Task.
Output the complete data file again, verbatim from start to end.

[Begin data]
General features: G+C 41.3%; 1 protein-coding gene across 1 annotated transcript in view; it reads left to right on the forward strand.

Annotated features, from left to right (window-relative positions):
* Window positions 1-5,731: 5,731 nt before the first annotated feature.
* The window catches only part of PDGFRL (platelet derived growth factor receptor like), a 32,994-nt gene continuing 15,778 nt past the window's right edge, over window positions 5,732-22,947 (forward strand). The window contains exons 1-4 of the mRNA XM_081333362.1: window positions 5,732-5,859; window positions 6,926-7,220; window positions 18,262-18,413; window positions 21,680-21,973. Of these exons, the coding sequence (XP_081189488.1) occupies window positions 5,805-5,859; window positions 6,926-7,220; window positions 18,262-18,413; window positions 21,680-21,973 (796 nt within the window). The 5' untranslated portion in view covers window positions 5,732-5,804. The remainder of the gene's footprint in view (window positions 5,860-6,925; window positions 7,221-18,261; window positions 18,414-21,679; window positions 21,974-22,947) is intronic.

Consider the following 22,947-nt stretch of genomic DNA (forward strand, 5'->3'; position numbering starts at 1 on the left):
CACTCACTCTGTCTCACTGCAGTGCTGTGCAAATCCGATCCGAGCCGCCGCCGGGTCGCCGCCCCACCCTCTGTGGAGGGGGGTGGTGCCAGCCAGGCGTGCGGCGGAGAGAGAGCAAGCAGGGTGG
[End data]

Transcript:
General features: G+C 41.3%; 1 protein-coding gene across 1 annotated transcript in view; it reads left to right on the forward strand.

Annotated features, from left to right (window-relative positions):
* Window positions 1-5,731: 5,731 nt before the first annotated feature.
* The window catches only part of PDGFRL (platelet derived growth factor receptor like), a 32,994-nt gene continuing 15,778 nt past the window's right edge, over window positions 5,732-22,947 (forward strand). The window contains exons 1-4 of the mRNA XM_081333362.1: window positions 5,732-5,859; window positions 6,926-7,220; window positions 18,262-18,413; window positions 21,680-21,973. Of these exons, the coding sequence (XP_081189488.1) occupies window positions 5,805-5,859; window positions 6,926-7,220; window positions 18,262-18,413; window positions 21,680-21,973 (796 nt within the window). The 5' untranslated portion in view covers window positions 5,732-5,804. The remainder of the gene's footprint in view (window positions 5,860-6,925; window positions 7,221-18,261; window positions 18,414-21,679; window positions 21,974-22,947) is intronic.

Consider the following 22,947-nt stretch of genomic DNA (forward strand, 5'->3'; position numbering starts at 1 on the left):
CACTCACTCTGTCTCACTGCAGTGCTGTGCAAATCCGATCCGAGCCGCCGCCGGGTCGCCGCCCCACCCTCTGTGGAGGGGGGTGGTGCCAGCCAGGCGTGCGGCGGAGAGAGAGCAAGCAGGGTGG